1. Limited time only! Sign up for a free 30min personal tutor trial with Chegg Tutors
    Dismiss Notice
Dismiss Notice
Join Physics Forums Today!
The friendliest, high quality science and math community on the planet! Everyone who loves science is here!

Equilibrium temperature of a mixture

  1. May 22, 2014 #1
    1. The problem statement, all variables and given/known data
    2vnhu85.png

    2. Relevant equations
    [tex]Q = m c \Delta T \\
    Q = m L_v \\
    Q_{in} = Q_{out}[/tex]

    3. The attempt at a solution
    [tex]m_s c_s (100 - 8) + m_s L_v = m_s c_s (100 - T) + m_m c_s (T) \\
    5778.06 + 33900 = 5778.06 - 62.805 T + 418.7 T \\
    33900 = 355.895 T \\
    ∴ T = 95.25°C
    [/tex]
    Answer should be 90. This particular working is using 8°C as a base but I've with absolute temperatures and still got the same answer so I'm guessing my logic is flawed?
    Thanks
     
  2. jcsd
  3. May 22, 2014 #2

    TSny

    User Avatar
    Homework Helper
    Gold Member

    Your first equation doesn't appear to be set up correctly. The left side has two terms and the right side has two terms.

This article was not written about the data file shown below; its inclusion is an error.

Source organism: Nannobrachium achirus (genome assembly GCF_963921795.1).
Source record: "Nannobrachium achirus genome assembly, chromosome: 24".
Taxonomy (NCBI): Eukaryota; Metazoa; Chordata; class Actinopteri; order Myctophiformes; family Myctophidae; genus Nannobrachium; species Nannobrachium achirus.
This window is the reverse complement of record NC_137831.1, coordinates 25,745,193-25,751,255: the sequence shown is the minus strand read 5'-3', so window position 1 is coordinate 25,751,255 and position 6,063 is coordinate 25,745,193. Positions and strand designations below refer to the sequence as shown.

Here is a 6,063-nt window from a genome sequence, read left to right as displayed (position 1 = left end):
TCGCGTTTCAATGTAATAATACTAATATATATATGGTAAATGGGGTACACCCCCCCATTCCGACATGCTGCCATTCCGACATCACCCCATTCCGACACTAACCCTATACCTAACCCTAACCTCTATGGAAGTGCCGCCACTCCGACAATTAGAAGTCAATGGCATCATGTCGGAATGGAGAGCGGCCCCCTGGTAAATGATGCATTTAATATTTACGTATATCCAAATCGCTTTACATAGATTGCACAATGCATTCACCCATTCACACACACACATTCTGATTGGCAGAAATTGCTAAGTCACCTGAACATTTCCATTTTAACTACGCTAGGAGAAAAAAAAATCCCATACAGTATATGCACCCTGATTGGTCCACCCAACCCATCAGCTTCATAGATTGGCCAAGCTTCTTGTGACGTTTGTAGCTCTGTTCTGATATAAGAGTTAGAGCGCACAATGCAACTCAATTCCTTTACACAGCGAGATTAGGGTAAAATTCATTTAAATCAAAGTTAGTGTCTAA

Can you describe in words the meaning of each of the four terms in the equation?
     
  4. May 23, 2014 #3
    Qin = extra thermal energy the steam has over the milk + heat to be released when the steam condenses
    Qout = heat lost from the steam + heat gained by milk
     
  5. May 23, 2014 #4

    SteamKing

    User Avatar
    Staff Emeritus
    Science Advisor
    Homework Helper

    The term

    m[itex]_{s}[/itex]c[itex]_{s}[/itex](100-8)

    implies that the mass of steam cools from 100 C to the temperature of the milk at 8 C after the steam condenses. This is clearly not the case, as the mixture will assume some as yet unknown temperature, which is higher than 8 C once thermal equilibrium is reached.

    Rather than use Q[itex]_{in}[/itex] = Q[itex]_{out}[/itex], which is somewhat vague for this type of problem, why not use instead Q[itex]_{lost-from-steam}[/itex] = Q[itex]_{gained-by-milk}[/itex]
     
Know someone interested in this topic? Share this thread via Reddit, Google+, Twitter, or Facebook

Have something to add?
Draft saved Draft deleted



Similar Discussions: Equilibrium temperature of a mixture
Loading...